HC Deb 30 April 1846 vol 85 cc1290-5

said, that before he proceeded to move the Order of the Day for resuming the adjourned debate respecting the refusal of the hon. Member for Limerick to serve on a Railway Committee, he might be allowed to express his earnest hope that that hon. Gentleman had authorized some Friend to make a communication to the House on his behalf.

The Order of the Day for resuming the Adjourned Debate was then read, and the Question again put— That W. S. O'Brien, esquire, having been guilty of a contempt of this House, be, for his said offence, committed to the Custody of the Serjeant-at-Arms attending this House, during the pleasure of the House, and that Mr. Speaker do issue his warrant accordingly.


It will be in the recollection of the House, that towards the conclusion of the debate on Tuesday, it was my duty to come down from my hon. Friend the Member for Limerick (Mr. W. S. O'Brien), and on his behalf to convey a certain intimation to the House. The right hon. Baronet opposite (Sir R. Peel), acting, I must admit, in a most fair and amicable spirit, thought well not to receive that intimation, but to give my hon. Friend forty-eight hours for consideration, during which he might determine what course he would pursue. Now, Sir, my hon. Friend complains—and, as far as I am concerned, I think his complaint is just—that he has not had an opportunity of explaining fairly and distinctly to the House the position in which he is placed, and the reasons which have induced him to adopt a certain line of conduet. I do not state what course my hon. Friend will pursue to-night. I have only to ask the House, either by Motion, or in any other manner consistent with its forms, that my hon. Friend may be allowed to attend in his place or at the bar, to explain to the House the reasons which have led him to take the course he has hitherto pursued, and which influence him in adopting the course of action he intends to follow. It is true I may be asking the House to take a course not in consonance with its ordinary rules and regulations; but I am sure, when I appeal to the House on behalf of an hon. Gentleman who stands in the painful position of being sustained by scarcely any individual in this assembly, and of adopting a course of action which is not supported even by those who usually act with him on all public questions, that the House will be disposed to give a favourable consideration to the request I now have to make. Although that request may not be in strict consonance with the customs and regulations of the House, yet, I trust that the House, in a spirit of justice and fairness, and influenced by a desire to afford fair play to all parties, will indulgently and kindly grant my hon. Friend permission to appear before them. I have simply to move, "That Mr. W. S. O'Brien be heard in his place."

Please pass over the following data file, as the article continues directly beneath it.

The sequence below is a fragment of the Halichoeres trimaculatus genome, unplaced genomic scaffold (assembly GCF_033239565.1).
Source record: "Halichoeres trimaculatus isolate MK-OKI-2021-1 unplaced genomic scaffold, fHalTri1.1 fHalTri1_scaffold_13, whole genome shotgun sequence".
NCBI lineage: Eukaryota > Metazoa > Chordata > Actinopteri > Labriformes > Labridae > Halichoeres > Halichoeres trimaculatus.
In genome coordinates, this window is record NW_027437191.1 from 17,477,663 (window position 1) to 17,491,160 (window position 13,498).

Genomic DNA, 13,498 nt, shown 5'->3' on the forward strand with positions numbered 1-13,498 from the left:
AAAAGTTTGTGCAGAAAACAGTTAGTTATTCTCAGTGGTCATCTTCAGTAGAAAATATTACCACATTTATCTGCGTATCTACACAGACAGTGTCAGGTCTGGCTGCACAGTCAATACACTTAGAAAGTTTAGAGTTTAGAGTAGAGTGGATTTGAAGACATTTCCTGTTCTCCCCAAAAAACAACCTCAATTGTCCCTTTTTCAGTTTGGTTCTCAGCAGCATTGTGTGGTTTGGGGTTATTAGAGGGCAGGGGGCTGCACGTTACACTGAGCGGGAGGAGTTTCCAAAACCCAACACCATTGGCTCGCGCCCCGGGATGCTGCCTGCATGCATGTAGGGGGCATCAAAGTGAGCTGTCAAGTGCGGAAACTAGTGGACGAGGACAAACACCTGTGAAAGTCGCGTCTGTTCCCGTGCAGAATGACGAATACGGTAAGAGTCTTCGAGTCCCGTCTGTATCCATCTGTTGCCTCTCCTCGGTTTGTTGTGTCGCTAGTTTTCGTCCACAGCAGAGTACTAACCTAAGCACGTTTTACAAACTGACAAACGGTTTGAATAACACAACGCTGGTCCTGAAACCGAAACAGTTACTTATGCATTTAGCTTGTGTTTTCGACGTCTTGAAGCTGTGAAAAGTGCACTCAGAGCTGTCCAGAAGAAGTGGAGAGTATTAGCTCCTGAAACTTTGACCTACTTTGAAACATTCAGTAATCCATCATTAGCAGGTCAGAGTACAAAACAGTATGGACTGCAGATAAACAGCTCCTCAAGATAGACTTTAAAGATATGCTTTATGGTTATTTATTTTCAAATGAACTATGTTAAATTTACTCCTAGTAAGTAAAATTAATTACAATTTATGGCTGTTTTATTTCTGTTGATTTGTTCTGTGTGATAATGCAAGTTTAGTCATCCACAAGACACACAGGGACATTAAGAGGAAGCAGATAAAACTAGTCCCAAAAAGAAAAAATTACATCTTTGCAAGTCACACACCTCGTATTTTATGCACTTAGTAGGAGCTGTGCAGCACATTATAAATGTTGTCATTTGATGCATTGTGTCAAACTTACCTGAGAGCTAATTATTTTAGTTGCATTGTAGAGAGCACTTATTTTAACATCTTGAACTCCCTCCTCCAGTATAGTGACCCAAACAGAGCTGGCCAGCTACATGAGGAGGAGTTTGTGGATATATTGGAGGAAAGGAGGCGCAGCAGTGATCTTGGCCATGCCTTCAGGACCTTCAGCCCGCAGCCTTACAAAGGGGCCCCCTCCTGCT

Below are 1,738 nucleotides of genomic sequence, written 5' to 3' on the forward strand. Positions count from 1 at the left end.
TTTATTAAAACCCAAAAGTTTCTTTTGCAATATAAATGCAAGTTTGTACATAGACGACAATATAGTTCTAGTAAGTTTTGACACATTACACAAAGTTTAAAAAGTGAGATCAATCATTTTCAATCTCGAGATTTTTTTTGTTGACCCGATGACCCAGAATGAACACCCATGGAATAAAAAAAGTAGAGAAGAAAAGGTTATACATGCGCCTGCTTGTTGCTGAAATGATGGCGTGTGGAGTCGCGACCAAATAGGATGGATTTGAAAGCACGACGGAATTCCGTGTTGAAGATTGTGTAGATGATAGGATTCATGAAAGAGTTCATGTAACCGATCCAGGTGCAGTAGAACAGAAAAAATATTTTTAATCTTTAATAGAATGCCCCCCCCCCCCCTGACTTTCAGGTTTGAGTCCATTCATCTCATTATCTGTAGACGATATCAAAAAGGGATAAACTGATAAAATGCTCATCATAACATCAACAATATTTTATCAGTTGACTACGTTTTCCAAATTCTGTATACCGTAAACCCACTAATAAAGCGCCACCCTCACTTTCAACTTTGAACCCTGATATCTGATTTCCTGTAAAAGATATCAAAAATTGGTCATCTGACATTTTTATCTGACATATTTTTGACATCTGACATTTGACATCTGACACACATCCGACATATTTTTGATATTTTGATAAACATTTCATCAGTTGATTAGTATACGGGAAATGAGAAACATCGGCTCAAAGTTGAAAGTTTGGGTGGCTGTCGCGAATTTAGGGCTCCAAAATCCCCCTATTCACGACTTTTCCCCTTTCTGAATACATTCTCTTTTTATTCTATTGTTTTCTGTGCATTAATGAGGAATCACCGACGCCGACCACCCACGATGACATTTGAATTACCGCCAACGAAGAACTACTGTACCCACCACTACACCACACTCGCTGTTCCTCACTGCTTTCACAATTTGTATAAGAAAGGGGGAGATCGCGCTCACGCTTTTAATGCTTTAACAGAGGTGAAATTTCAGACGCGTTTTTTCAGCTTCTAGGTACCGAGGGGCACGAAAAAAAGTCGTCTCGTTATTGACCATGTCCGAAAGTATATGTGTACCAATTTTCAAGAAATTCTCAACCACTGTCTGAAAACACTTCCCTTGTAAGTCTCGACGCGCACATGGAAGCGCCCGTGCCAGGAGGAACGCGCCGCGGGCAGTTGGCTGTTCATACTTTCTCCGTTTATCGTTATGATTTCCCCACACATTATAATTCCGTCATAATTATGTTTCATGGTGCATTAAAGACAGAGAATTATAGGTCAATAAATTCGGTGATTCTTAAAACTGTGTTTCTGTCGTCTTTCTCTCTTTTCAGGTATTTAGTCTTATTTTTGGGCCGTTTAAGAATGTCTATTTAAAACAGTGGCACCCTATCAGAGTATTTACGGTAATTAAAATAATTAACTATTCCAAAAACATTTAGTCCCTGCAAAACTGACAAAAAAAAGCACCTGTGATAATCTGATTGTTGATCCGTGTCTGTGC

said: I apprehend, if the Motion of the hon. Member for Cork (Mr. E. B. Roche) is not contrary to the rules and customs of the House, there can be no objection to acceding to it. I, for one, should be most happy to assent to it, though I am anxious to maintain the rules and orders of the House. I think, when a request is made in the manner in which this has been preferred by the hon. Member for Cork, we ought to comply with it, provided we can do so without any material infringement of our rules.